- The Three Black Crows is a bearish chart pattern that appears when bears overwhelm the bullish momentum for three trading sessions in a row.
- The Three Black Crows pattern generally represents an incoming downtrend.
- The Three Black Crows pattern is usually quite reliable, but it’s crucial to take factors like volume and trend momentum into account before making any trading decisions.
The cryptocurrency market is a perilous world of breathtaking volatility and adrenaline-fueled trading. To some, it’s a game of chance; to others, an opportunity. Investors constantly observe the market, shuffling through graphs and trend indicators to predict a particular asset’s behavior. Technical analysis is a crucial component of learning to understand markets, but while an indicator can signal whether a trade is likely to be profitable or not, it can’t guarantee it.
Markets are fundamentally unpredictable, but over the years, analysts have noticed patterns regularly emerging amidst the noise – recurring and reproducible market behavior performed under specific conditions.
Chart patterns have existed for a long time and are regularly used by traders and analysts worldwide. Indicators can never say for sure whether the market will sway one way or the other, but technical analysis relies on the psychology of market participants, which hasn’t changed much over the years.
What is the Three Black Crows Pattern?
Patterns come in varying shapes and sizes and often predict the onset of either a bullish or bearish price movement. Bullish patterns usually signal an incoming upward price movement, while bearish patterns indicate imminent price depreciation. The ‘Three Black Crows’ is a bearish chart pattern that appears when bears overwhelm the bullish momentum for three trading sessions in a row.
How to read the Three Black Crows?
Crows are often associated with bad luck, and the Three Black Crows pattern generally represents an incoming downtrend. To understand why we first need to dig into why these patterns form in the first place. Visually, the Three Black Crows pattern appears as three consecutive, long candlesticks that open within the previous candle’s body but close lower than it.
How to Trade with The Three Black Crows?
Cryptocurrency markets are infamously volatile, with impressive gains and colossal losses being regular events. A single uninformed decision can wipe out a significant chunk of your profits. In these scenarios, chart patterns like the Three Black Crows can reveal a lot about the market’s potential movements.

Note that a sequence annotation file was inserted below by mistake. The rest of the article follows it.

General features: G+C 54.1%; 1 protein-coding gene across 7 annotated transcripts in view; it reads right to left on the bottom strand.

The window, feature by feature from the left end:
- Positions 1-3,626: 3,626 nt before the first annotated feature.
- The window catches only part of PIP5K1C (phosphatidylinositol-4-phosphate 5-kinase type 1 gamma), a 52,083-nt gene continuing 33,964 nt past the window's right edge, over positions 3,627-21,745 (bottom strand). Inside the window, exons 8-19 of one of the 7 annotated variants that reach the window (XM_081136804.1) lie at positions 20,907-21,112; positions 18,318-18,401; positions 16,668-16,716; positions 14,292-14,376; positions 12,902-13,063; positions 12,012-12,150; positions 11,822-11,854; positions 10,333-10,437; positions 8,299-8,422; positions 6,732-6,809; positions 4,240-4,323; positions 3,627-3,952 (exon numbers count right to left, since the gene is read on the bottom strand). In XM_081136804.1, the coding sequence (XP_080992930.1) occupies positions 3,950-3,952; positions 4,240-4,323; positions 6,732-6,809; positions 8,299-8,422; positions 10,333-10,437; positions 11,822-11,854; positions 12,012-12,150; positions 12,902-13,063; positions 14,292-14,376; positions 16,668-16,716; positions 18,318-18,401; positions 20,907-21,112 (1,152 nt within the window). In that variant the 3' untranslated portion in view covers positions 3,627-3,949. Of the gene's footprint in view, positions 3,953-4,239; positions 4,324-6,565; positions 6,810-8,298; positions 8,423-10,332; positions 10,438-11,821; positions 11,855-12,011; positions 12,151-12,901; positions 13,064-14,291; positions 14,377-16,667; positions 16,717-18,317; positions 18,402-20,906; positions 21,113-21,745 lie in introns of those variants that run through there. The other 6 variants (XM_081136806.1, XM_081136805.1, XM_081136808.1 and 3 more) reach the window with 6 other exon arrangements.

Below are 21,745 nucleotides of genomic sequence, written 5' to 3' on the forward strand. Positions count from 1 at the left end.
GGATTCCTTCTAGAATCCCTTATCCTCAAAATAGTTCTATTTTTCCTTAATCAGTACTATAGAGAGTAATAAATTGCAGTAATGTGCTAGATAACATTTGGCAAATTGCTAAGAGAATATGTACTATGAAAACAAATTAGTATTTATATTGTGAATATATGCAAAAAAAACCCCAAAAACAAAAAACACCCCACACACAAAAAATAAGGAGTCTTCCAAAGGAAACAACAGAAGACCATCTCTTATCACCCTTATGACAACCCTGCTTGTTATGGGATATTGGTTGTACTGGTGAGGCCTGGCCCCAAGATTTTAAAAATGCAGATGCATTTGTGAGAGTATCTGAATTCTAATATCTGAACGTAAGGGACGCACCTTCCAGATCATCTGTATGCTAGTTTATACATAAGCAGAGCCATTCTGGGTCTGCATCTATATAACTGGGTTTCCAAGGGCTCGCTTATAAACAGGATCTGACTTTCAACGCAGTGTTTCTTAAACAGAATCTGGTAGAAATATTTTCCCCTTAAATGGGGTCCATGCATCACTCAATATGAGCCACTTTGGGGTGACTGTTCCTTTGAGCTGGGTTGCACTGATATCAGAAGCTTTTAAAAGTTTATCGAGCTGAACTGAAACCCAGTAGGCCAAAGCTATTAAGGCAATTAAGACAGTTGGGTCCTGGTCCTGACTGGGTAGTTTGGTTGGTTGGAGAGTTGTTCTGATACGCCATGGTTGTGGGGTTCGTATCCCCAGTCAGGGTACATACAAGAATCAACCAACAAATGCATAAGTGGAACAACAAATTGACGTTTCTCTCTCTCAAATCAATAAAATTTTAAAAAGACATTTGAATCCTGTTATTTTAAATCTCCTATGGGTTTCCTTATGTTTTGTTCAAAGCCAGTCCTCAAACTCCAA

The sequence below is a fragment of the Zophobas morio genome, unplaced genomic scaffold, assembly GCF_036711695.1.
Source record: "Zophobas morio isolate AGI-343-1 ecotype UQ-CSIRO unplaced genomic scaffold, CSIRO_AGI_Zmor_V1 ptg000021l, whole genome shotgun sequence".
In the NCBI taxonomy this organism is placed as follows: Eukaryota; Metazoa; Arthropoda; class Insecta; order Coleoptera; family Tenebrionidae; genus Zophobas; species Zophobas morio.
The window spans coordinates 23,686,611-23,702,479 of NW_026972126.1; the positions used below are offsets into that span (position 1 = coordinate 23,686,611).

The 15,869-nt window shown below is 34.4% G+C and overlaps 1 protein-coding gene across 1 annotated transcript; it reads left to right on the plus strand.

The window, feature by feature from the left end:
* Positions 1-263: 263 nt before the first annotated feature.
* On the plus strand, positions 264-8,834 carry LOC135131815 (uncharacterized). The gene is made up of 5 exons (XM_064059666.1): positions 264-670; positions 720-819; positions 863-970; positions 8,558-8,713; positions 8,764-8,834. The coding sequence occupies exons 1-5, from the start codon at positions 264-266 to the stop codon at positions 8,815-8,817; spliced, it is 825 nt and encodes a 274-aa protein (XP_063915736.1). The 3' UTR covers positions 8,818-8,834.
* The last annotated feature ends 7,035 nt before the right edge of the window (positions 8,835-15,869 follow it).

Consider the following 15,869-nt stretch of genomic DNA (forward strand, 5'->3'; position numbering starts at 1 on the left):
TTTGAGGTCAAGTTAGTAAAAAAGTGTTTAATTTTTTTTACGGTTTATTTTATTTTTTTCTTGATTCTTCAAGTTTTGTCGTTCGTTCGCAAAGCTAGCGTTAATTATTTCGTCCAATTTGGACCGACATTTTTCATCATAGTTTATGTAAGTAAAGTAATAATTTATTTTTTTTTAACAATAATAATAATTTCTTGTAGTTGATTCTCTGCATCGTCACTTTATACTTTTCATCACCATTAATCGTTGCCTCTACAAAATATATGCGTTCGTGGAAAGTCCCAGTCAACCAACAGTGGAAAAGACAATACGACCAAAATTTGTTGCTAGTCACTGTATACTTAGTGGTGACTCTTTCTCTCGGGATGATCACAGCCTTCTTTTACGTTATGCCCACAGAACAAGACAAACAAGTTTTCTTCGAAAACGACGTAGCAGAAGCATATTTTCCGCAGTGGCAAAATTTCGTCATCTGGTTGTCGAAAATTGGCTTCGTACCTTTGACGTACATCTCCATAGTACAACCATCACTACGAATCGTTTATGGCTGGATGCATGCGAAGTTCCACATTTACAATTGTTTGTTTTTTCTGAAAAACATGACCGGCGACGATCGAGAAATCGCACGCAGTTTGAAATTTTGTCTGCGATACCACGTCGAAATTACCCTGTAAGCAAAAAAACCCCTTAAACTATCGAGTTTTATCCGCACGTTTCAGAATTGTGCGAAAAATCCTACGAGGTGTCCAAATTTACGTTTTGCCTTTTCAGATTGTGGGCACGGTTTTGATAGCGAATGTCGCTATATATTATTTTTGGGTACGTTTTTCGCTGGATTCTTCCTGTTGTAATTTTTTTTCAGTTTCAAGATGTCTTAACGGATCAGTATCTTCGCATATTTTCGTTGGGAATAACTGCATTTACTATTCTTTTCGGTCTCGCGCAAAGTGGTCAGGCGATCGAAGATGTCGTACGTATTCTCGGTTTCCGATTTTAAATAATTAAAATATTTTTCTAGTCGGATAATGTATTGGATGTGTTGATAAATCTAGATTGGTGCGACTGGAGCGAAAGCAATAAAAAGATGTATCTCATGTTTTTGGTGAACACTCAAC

The Three Black Crows vs. The Three White Soldiers
There also exists a version of the Three Black Crows pattern that offers a more optimistic perspective – the Three White Soldiers – which looks like the Three Black Crows Pattern happening in reverse as the candles approach the end of a bullish movement. These visual representations on candlestick charts are crucial for traders to recognize and act quickly upon.
The Three White Soldiers pattern can also form after a period of market consolidation. While it is considered a bullish signal, its appearance isn’t as significant as one that appears after a strong uptrend.
However, these patterns can be quite aggressive, and excessively long candles could signify that the bearish momentum has pushed the asset into oversold territory.
In these cases, short-sellers should be wary of the incoming reversal switching into a retracement if bulls exploit their depleted momentum. However, the Three Black Crows pattern doesn’t always indicate that a bearish reversal is incoming. Most patterns give off false signals at least once in a while, and the Three Black Crows pattern is no exception.
To confirm this pattern, traders often use technical indicators like the Relative Strength Index (RSI) and the Stochastic Oscillator to form a more vivid picture of the market. Chart patterns are everywhere, but learning to recognize them and make quick decisions based on them is closer to an art than a science. However, just because a pattern exists doesn’t mean it indicates something. It’s in our nature as humans to observe patterns in randomness, and understanding which patterns are just noise is a crucial part of becoming a better trader.